Gatherings and meals shared, often similar to a multi-cultural ‘Agape,’ and celebrated as family; a family universal similar to gatherings within the secure and safe walls of St. Perpetua’s father’s Carthaginian (Roman) estate. Gatherings where slave, free and noble were affirmed and celebrated as ‘One’ – until venturing outside the walls to encounter cultural expectations that traditionally culled, categorized, castigated and separated each from the other – each, whose ‘Love and Spirit’ within naturally joined. . .

    Today, such a paradox. Inclusive messages of love, mercy and forgiveness proclaimed to unite continue to gradually take root ‘outside the walls’ (in public) through secular affirmations and actions of ‘the many’ – while messages of love, forgiveness and mercy often decreed by those ordained to shepherd ‘the many’ often wither ‘within the secure and safe walls’ of places ‘Sacred and Holy.’

    In his October interview last year, Pope Emeritus Benedict confirmed “. . . that faith has both a personal and a communal nature, saying that “the encounter with God means also, at the same time, that I myself become open, torn from my closed solitude and received into the living community of the Church.”

    “Servais: In the Spiritual Exercises, Ignatius of Loyola does not use the Old Testament images of revenge, as opposed to Paul (cfr. 2 Thessalonians 1: 5-9); nevertheless he invites us to contemplate how men, until the Incarnation, “descended into hell” (Spiritual Exercises n. 102; see. ds iv, 376) and to consider the example of the “countless others who ended up there for far fewer sins than I have I committed” (Spiritual Exercises, n. 52). It is in this spirit that St. Francis Xavier lived his pastoral work, convinced he had to try to save from the terrible fate of eternal damnation as many “infidels” as possible.”

    To Servais, Pope Benedict responded:

    “In the second half of the last century it has been fully affirmed the understanding that God cannot let go to perdition all the unbaptized and that even a purely natural happiness for them does not represent a real answer to the question of human existence. If it is true that the great missionaries of the 16th century were still convinced that those who are not baptized are forever lost – and this explains their missionary commitment – in the Catholic Church after the Second Vatican Council that conviction was finally abandoned.”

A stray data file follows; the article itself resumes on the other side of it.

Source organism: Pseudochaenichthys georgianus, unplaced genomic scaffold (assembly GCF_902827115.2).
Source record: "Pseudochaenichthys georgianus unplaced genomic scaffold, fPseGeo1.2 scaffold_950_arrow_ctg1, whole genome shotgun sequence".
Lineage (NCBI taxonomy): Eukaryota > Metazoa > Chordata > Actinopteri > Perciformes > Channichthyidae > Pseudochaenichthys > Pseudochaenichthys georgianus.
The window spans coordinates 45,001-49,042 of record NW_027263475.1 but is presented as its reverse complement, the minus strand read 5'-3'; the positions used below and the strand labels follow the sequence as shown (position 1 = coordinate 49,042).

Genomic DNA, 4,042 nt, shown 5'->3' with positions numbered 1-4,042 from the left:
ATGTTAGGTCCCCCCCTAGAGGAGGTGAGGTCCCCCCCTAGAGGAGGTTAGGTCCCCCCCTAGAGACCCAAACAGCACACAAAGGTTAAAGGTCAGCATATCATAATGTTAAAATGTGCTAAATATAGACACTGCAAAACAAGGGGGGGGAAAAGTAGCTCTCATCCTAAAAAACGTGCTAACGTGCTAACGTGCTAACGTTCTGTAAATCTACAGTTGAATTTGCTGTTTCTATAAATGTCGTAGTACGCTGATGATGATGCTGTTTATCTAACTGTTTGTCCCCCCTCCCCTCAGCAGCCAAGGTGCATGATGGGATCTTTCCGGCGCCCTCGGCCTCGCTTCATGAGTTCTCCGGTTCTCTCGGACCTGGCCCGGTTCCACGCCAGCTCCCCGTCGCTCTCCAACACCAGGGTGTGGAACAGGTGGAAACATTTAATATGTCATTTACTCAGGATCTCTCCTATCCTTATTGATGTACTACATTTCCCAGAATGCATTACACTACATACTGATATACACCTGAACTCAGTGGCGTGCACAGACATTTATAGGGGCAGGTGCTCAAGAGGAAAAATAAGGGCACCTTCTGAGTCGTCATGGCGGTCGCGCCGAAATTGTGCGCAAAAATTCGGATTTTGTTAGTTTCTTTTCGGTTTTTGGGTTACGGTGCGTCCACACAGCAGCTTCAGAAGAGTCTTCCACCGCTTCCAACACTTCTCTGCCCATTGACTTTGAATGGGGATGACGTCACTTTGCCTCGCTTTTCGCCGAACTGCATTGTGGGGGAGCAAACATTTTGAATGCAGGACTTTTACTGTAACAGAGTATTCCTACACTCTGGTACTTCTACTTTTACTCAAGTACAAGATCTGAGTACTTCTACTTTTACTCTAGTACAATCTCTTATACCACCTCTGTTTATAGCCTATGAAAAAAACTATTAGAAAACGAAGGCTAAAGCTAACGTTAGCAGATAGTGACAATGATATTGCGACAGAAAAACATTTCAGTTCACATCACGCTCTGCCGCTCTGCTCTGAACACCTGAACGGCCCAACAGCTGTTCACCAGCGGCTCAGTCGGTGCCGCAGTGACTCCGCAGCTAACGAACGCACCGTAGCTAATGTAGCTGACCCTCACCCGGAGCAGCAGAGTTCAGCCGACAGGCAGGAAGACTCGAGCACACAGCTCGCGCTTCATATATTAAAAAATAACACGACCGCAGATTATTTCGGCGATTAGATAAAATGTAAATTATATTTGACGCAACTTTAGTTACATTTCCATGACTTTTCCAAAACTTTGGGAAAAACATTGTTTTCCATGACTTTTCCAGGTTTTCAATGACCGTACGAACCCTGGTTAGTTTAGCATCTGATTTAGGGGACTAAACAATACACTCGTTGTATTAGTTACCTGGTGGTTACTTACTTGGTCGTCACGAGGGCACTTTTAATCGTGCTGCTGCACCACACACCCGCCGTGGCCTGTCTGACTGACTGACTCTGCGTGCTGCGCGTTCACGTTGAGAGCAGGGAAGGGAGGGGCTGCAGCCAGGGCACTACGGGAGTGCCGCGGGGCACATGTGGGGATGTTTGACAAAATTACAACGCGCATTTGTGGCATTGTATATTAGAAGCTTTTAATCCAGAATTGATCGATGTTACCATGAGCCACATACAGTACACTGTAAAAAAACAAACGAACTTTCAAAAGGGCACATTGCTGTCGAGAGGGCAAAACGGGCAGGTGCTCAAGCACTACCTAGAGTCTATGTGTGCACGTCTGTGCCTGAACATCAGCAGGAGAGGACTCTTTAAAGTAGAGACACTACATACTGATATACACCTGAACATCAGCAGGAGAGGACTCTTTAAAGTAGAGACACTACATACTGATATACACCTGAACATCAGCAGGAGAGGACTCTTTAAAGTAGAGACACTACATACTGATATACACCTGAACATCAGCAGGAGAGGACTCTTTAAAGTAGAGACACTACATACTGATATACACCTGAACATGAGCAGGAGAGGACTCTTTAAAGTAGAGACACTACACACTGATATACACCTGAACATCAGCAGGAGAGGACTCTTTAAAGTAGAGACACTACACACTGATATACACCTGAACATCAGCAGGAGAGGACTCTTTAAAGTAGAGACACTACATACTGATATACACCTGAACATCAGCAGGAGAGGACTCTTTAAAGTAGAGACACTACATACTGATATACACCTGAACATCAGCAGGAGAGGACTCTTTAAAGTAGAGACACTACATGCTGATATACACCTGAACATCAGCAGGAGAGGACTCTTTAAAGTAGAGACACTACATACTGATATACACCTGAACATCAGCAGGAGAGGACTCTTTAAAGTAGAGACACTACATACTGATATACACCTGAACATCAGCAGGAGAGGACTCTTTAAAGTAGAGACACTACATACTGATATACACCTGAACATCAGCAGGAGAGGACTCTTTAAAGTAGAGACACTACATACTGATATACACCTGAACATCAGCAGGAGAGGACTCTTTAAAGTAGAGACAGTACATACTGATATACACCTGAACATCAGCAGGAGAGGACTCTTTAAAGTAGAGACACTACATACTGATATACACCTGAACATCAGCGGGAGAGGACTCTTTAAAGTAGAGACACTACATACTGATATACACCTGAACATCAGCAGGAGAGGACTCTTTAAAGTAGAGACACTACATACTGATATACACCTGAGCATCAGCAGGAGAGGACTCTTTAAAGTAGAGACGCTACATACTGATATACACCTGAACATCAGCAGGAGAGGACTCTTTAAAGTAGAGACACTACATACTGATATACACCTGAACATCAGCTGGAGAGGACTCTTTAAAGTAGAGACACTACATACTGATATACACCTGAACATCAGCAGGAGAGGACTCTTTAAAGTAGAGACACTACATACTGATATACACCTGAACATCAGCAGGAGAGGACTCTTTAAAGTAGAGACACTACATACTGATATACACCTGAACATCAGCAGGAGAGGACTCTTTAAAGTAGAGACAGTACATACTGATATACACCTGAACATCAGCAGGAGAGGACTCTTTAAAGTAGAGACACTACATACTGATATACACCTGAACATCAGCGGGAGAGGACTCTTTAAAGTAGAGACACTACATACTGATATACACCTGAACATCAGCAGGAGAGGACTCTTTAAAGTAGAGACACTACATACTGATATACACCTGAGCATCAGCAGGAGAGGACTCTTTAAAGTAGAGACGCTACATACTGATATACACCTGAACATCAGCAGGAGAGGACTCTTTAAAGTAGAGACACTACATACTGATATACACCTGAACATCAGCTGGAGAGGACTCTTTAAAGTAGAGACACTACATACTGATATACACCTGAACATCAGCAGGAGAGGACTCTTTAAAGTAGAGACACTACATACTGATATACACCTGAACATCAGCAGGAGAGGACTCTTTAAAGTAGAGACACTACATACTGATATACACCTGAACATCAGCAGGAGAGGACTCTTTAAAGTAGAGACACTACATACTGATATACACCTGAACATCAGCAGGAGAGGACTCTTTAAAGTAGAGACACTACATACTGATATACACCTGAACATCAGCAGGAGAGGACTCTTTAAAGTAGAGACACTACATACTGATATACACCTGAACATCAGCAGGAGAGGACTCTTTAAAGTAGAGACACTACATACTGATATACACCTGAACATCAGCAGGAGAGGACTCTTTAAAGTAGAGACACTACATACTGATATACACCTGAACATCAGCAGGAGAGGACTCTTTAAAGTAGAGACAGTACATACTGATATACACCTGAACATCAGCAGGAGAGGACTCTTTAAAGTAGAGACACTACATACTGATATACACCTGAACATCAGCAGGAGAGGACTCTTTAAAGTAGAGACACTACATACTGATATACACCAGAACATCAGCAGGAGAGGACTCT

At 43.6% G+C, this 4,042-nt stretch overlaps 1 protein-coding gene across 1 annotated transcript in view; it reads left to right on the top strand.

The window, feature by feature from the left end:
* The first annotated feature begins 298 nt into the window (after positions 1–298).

“From this came a deep double crisis. On the one hand this seems to remove any motivation for a future missionary commitment. Why should one try to convince the people to accept the Christian faith when they can be saved even without it? But also for Christians an issue emerged: the obligatory nature of the faith and its way of life began to seem uncertain and problematic. If there are those who can save themselves in other ways, it is not clear, in the final analysis, why the Christian himself is bound by the requirements of the Christian faith and its morals. If faith and salvation are no longer interdependent, faith itself becomes unmotivated.”

    Before ‘Divine Mercy Sunday’ Mass this morning, Father Anthony (Cologne, Minnesota) of EWTN proclaimed, ‘Before the Incarnation, the Gates of Heaven remained closed to all humankind. . .

    During this the ‘Year of Mercy’ has Holy Mother Church returned to a belief that the ‘Two Great Commandments proclaimed to all nations must be accompanied by ‘Her Truth’ that there is but ‘One True’ Church?

    Is not God’s unconditional Love, Mercy and forgiveness so much more – and so much more inclusive?